by Diana King
Parent education, drug and substance abuse prevention, school
safety and crisis intervention
on any given day California
educator Kenneth Lake wears many hats. As the Projects Manager
for Prevention Services for the Placer County (CA) Office of
Education, a Field Colleague for the California Department of
Education on School Safety and Crisis Intervention, and a parent
educator for Kaiser Permanente, Ken is committed to helping children
He is also noted for his energetic and dramatic teaching style.
In fact, in a recent evaluation a parent awarded him an A
and concluded he must have been in the theater at some
Ken began using the revised Active Parenting Today program
in 1992 to bring state-of-the-art parent education to families
in his community and has been going strong ever since. LEADER
magazine recently caught up with this teaching dynamo to discuss
the changes hes seen in 20 years of teaching parenting
education classes and his experience with the new Active
Parenting Now program.
Q. After teaching parenting education classes for 20 years,
what do see as the core issues and benefits for parents?
A. First, parents are looking for someone to listen to them.
During the six-week course they get to talk to other parents
and see that theirs is not the only family with problems. Second,
when we show the video segment about mutual respect you can literally
see jaws drop as parents observe the effect their own behavior
has on their children. Third, many parents are using demands
and ultimatums as discipline. When we clarify the difference
and talk about the power of choice and how to come up with a
list of logical consequences, they start to see changes in their
childs behavior. Fourth, improving active listening and
communication skills impacts both the parent-child and couple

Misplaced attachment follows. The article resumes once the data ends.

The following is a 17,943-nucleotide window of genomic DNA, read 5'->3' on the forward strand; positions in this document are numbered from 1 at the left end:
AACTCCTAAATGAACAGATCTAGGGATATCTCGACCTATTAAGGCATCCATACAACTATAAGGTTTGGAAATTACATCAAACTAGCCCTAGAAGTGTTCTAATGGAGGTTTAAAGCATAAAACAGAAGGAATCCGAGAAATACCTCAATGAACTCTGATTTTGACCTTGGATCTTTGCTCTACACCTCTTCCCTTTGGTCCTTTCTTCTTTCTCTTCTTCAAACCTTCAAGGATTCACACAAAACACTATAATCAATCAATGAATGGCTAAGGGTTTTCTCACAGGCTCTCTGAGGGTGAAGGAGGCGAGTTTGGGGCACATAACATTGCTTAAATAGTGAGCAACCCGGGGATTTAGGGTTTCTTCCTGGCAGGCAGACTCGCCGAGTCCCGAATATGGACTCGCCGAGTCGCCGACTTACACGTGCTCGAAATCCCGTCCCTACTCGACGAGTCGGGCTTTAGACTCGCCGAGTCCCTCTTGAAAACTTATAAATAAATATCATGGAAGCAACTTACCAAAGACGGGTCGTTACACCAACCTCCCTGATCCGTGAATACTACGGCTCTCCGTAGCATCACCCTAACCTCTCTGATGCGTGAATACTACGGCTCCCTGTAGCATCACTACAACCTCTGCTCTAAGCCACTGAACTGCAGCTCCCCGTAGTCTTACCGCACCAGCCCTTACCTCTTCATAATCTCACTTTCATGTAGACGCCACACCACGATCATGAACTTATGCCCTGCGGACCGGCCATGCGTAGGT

relationship. I like that Active Parenting Now gives greater
emphasis to the importance of words, tone of voice and body language
so parents see earlier and more clearly how these factors influence
their childs behavior.
Q. What changes are you seeing in your parenting classes?
A. Im seeing many more parents in blended families, and
also grandparents who have been thrust back into the parenting
role. The average age of the parents is also going up due to
parents having children later in life. We are also seeing more
attorneys recommending that divorcing parents attend parenting
classes, and more court-ordered cases.
Q. What issues are parents concerned about today?
A. More parents are expressing concern about their children not
working up to their potential in school and the influence of
the media. They say their kids are growing up too quickly and
are exposed to too much sex and violence. This touches on one
of the concepts emphasized in Active Parenting Nowthat
it is important for parents to act as screens or filters to prevent
dangerous events from influencing their children. This is particularly
important in the areas of tobacco, alcohol or other drugs, reckless
sexuality and violence.
Q. What are some of the other differences you see between
Active Parenting Today and the new Active Parenting
A. Now the skill development sectionsgiving choices, mutual
respect, active listening and setting logical consequenceshave
been moved to the beginning of the program. This gives parents
more time to practice these techniques at home and then come
back to class to discuss their success and learn from the other
parents. Family meetings have also been moved up to the first
session, so parents have time to experiment and see what works
with their family. Leading a family meeting takes skill, and
when the parents come back to class they share their experiences.
The additional emphasis on family meetings as a time for compliments
and planning fun activities, as well as discussing schedules,
chores and problems, helps children and teens to buy into the
Alfred Adler and parenting education
Like all Active Parenting programs, the new Active
Parenting Now program is based on the psychology of Alfred
Adler (1870-1937). Adler was a colleague of Sigmund Freud, and
his groundbreaking theories of psychology form the basis of modern
parent education. In fact Adlerians have been innovators in developing
new and better products for leading parenting groups since Rudolf
Dreikurs and Vickie Soltz wrote their groundbreaking guide, 1964s
Children: The Challenge. A decade later, in 1976, Don Dinkmeyer
and Gary McKay broke ground again with the publication of Systematic
Training for Effective Parenting (STEP), a well-designed
audiocassette-based program that made it easy to offer Adlerian
parenting groups everywhere. In 1983, Michael Popkin moved the
field forward again with the production of Active Parenting,
the first video-based parent education program. (For more information
about Adler and his theories, try the North American Society
of Adlerian Psychology: www.AlfredAdler.org.)
Reprinted from Leader magazine.
Copyright 2003 by Active Parenting Publishers, Inc.